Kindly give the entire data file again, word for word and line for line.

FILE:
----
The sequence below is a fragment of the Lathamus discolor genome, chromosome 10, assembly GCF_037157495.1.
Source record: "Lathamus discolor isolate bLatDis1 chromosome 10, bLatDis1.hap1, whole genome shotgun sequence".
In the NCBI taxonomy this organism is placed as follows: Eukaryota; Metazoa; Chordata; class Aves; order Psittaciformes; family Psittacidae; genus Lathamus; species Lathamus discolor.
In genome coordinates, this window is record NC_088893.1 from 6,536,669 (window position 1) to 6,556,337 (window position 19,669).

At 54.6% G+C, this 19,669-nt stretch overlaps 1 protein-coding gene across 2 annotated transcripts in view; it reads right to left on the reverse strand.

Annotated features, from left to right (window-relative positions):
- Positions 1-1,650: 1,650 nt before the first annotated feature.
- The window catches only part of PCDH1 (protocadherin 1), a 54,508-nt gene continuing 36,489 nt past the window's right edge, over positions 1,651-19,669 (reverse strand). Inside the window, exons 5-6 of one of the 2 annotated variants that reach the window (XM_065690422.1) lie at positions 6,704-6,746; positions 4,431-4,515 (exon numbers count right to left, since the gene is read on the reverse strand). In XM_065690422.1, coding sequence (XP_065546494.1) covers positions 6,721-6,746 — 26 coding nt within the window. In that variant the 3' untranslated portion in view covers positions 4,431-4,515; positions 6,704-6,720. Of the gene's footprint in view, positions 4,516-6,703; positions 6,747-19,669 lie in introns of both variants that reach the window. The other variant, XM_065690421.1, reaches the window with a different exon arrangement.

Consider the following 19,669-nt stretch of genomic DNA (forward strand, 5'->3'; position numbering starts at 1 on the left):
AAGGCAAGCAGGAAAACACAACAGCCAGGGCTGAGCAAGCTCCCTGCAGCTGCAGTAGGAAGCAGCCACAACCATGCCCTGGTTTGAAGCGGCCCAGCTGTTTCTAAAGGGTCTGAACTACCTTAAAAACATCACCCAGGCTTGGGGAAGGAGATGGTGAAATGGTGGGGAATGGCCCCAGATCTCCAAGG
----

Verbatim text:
The sequence below is a fragment of the Lathamus discolor genome, chromosome 10, assembly GCF_037157495.1.
Source record: "Lathamus discolor isolate bLatDis1 chromosome 10, bLatDis1.hap1, whole genome shotgun sequence".
In the NCBI taxonomy this organism is placed as follows: Eukaryota; Metazoa; Chordata; class Aves; order Psittaciformes; family Psittacidae; genus Lathamus; species Lathamus discolor.
In genome coordinates, this window is record NC_088893.1 from 6,536,669 (window position 1) to 6,556,337 (window position 19,669).

At 54.6% G+C, this 19,669-nt stretch overlaps 1 protein-coding gene across 2 annotated transcripts in view; it reads right to left on the reverse strand.

Annotated features, from left to right (window-relative positions):
- Positions 1-1,650: 1,650 nt before the first annotated feature.
- The window catches only part of PCDH1 (protocadherin 1), a 54,508-nt gene continuing 36,489 nt past the window's right edge, over positions 1,651-19,669 (reverse strand). Inside the window, exons 5-6 of one of the 2 annotated variants that reach the window (XM_065690422.1) lie at positions 6,704-6,746; positions 4,431-4,515 (exon numbers count right to left, since the gene is read on the reverse strand). In XM_065690422.1, coding sequence (XP_065546494.1) covers positions 6,721-6,746 — 26 coding nt within the window. In that variant the 3' untranslated portion in view covers positions 4,431-4,515; positions 6,704-6,720. Of the gene's footprint in view, positions 4,516-6,703; positions 6,747-19,669 lie in introns of both variants that reach the window. The other variant, XM_065690421.1, reaches the window with a different exon arrangement.

Consider the following 19,669-nt stretch of genomic DNA (forward strand, 5'->3'; position numbering starts at 1 on the left):
AAGGCAAGCAGGAAAACACAACAGCCAGGGCTGAGCAAGCTCCCTGCAGCTGCAGTAGGAAGCAGCCACAACCATGCCCTGGTTTGAAGCGGCCCAGCTGTTTCTAAAGGGTCTGAACTACCTTAAAAACATCACCCAGGCTTGGGGAAGGAGATGGTGAAATGGTGGGGAATGGCCCCAGATCTCCAAGG